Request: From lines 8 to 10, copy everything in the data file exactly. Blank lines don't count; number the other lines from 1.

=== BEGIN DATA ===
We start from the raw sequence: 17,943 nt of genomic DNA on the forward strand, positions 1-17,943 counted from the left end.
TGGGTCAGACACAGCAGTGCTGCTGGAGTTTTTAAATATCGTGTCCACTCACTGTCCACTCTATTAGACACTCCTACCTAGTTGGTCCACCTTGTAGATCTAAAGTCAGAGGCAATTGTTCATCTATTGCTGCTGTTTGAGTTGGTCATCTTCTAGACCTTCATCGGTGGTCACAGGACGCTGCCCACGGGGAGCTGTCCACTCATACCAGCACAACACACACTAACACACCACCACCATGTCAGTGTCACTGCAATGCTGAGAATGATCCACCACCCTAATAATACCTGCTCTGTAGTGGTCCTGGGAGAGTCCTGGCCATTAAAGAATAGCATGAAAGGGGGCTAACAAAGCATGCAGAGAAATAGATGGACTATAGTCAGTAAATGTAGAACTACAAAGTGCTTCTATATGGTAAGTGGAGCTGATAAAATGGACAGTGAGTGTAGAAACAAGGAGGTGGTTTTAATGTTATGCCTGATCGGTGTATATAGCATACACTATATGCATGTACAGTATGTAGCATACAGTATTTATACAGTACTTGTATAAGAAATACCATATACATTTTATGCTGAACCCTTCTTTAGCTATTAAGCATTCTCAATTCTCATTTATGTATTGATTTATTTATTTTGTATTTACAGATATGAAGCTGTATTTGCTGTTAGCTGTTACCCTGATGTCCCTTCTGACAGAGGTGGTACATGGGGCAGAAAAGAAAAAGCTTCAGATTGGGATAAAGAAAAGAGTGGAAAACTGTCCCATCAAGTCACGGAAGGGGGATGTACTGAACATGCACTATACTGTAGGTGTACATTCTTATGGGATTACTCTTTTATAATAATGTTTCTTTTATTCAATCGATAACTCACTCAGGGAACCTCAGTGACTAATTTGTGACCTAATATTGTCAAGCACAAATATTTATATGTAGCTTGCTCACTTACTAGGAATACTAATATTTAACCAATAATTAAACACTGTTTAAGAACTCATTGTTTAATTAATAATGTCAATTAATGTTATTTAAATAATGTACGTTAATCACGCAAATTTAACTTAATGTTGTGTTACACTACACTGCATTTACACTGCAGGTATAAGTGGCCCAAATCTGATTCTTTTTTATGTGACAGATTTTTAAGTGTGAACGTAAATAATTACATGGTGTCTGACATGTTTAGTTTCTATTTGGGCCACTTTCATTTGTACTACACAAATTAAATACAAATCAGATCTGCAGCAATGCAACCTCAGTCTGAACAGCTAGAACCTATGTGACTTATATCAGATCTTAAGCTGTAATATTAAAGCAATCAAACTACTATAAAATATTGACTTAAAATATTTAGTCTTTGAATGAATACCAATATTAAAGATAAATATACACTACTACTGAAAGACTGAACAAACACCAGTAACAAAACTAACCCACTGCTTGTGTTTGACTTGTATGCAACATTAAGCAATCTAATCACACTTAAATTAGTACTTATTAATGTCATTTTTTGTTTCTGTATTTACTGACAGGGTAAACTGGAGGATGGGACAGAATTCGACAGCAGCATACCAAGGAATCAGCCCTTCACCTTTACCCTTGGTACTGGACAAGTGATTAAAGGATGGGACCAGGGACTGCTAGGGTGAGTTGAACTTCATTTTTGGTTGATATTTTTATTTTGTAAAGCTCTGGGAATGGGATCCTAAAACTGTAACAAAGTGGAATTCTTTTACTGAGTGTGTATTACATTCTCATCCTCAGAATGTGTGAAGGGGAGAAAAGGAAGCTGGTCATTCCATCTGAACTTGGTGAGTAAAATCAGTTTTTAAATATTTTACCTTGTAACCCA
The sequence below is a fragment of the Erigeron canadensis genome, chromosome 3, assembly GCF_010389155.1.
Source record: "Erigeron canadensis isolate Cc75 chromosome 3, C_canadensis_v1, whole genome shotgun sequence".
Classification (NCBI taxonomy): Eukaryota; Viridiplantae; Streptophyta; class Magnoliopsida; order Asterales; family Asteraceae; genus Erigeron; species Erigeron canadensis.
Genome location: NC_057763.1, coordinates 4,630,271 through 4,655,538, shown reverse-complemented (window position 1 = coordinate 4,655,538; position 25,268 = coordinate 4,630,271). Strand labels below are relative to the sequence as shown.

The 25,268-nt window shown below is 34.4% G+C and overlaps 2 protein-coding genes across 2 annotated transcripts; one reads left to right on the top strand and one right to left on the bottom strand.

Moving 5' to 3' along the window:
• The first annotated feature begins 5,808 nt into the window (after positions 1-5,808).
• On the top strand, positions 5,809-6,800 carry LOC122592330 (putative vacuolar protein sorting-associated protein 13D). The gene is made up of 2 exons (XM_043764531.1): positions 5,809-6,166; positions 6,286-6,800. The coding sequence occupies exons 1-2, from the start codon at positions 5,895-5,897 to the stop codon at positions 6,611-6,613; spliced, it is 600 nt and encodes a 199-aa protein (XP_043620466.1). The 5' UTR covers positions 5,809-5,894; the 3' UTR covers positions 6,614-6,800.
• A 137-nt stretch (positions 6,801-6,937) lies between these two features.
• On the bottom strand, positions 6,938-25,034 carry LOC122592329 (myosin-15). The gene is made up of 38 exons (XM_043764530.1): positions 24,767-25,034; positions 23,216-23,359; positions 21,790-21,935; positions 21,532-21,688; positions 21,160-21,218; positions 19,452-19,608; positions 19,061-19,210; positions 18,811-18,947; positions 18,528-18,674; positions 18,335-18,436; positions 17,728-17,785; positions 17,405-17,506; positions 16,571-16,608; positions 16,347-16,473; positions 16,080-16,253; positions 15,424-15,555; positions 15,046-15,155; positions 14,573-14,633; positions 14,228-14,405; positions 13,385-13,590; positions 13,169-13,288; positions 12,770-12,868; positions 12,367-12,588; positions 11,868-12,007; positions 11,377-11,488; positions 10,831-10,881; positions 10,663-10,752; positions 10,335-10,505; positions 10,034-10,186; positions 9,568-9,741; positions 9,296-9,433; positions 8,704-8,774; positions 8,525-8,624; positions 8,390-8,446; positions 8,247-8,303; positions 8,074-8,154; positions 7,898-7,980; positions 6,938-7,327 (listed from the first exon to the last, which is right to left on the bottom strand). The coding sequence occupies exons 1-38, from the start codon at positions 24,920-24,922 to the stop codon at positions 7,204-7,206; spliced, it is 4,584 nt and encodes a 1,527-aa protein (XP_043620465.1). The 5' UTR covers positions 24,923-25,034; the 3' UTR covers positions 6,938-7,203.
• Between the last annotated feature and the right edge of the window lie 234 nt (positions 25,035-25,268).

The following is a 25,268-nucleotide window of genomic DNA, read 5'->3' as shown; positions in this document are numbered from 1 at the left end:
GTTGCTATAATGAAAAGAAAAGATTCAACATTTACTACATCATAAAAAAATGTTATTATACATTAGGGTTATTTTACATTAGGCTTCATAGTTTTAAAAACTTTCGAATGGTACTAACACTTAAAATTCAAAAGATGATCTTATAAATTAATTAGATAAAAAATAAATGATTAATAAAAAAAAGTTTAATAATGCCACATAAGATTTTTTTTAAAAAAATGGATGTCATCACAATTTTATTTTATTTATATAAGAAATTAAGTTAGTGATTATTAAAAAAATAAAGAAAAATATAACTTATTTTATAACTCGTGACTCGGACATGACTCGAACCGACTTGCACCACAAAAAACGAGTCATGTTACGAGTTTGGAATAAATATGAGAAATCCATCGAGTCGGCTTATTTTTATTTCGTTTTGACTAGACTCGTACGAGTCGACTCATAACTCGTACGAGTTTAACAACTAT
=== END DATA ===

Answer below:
Moving 5' to 3' along the window:
• The first annotated feature begins 5,808 nt into the window (after positions 1-5,808).
• On the top strand, positions 5,809-6,800 carry LOC122592330 (putative vacuolar protein sorting-associated protein 13D). The gene is made up of 2 exons (XM_043764531.1): positions 5,809-6,166; positions 6,286-6,800. The coding sequence occupies exons 1-2, from the start codon at positions 5,895-5,897 to the stop codon at positions 6,611-6,613; spliced, it is 600 nt and encodes a 199-aa protein (XP_043620466.1). The 5' UTR covers positions 5,809-5,894; the 3' UTR covers positions 6,614-6,800.